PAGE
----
Dry out air to allow for optimal cooling

Dry air is better at absorbing the sweat which is trying to evaporate and cool people down. Humid air feels muggy and will also have a chance of condensing on skin. Decrease the humidity in areas people are working by strategically placing various types of dehumidifiers. This should be a less costly option than air conditioning and working in conjunction with a cross-breeze it can have a really positive impact on production floor comfort.

Block summer heat from entering the building

The sun emits light in the form of heat as infrared waves. This light can be blocked with room darkening curtains or infrared (IR) filtering film placed directly on windows or doors. Plastic sheeting can also be cut and placed to block out any IR waves entering the building when doors are opened. Place the IR blocking fabric or sheeting around fans, so the IR waves do not enter the building around the fan’s body. Just remember to not restrict the air flow into the fan. There are lots of different types of industrial fans that have the ability to make a big difference.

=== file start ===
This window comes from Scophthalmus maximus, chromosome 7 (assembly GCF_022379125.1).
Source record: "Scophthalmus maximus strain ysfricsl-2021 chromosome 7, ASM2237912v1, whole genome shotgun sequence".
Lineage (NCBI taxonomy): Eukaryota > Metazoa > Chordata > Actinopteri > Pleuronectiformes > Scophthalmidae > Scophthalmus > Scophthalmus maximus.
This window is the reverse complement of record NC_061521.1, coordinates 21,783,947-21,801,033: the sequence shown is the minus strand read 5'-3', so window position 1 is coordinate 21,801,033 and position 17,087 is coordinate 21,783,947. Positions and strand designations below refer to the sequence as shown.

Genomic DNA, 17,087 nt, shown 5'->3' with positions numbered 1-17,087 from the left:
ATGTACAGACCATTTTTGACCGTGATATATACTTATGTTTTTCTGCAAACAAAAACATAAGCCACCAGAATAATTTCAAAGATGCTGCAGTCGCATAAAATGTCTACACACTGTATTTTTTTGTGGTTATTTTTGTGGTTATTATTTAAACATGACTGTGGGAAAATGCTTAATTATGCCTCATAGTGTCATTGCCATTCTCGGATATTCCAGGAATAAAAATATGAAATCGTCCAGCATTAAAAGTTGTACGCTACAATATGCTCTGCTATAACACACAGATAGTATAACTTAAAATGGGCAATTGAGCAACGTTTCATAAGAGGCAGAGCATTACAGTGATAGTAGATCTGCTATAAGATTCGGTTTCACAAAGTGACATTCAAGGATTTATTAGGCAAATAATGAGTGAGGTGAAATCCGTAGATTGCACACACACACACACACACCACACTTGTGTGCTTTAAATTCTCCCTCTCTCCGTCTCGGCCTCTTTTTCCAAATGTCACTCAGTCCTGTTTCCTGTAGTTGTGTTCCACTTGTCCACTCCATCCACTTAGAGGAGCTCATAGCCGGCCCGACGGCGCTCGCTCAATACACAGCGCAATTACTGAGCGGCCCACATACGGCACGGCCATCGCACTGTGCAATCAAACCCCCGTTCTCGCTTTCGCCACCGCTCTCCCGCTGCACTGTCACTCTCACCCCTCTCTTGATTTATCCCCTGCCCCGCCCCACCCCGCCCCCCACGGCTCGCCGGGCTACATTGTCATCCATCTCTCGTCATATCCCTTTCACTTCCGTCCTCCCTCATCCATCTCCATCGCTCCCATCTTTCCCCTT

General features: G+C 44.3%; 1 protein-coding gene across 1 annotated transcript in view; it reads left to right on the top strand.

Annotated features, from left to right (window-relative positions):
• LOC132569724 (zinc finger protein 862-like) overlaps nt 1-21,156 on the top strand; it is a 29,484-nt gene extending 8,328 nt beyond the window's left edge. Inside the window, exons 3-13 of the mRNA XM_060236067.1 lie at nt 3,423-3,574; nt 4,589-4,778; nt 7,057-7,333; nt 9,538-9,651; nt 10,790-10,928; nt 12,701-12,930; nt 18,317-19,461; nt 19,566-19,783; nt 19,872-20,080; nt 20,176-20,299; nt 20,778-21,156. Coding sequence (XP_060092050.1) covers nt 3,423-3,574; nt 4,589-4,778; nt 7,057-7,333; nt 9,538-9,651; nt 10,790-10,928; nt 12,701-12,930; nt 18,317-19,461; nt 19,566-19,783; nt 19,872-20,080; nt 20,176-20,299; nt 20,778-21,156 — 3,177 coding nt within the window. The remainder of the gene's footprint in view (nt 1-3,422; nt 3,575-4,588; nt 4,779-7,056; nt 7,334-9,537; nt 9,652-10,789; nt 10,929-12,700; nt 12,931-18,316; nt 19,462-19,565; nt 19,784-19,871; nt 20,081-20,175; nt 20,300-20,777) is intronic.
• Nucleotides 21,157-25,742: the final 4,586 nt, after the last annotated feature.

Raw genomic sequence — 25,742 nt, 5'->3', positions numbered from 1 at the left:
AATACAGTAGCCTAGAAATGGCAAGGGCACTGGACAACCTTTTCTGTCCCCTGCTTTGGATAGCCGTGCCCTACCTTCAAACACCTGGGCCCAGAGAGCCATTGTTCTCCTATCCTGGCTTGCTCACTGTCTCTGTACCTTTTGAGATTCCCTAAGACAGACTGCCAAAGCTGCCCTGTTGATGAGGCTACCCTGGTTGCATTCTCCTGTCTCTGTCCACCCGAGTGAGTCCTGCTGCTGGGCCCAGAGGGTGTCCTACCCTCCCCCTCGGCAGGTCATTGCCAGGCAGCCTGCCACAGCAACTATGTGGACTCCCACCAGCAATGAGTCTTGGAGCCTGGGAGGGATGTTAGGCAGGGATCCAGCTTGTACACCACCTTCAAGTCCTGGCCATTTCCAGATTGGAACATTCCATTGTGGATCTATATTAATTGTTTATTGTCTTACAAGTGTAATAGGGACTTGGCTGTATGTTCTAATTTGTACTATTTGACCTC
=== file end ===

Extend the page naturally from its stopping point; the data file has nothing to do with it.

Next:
Raise equipment and use a chiller to cool

Something that server farms have started doing is to raise their servers off concrete floors and place plumbing with chilled water in it underneath them. The same principle may work for heavy equipment that generates heat on the production floor. Pay attention to the equipment’s designed ventilation spaces and take advantage of this by placing chilled water in a suitable distance from the equipment. The water can pick up some of the heat load from the equipment, cooling the temperature in the factory.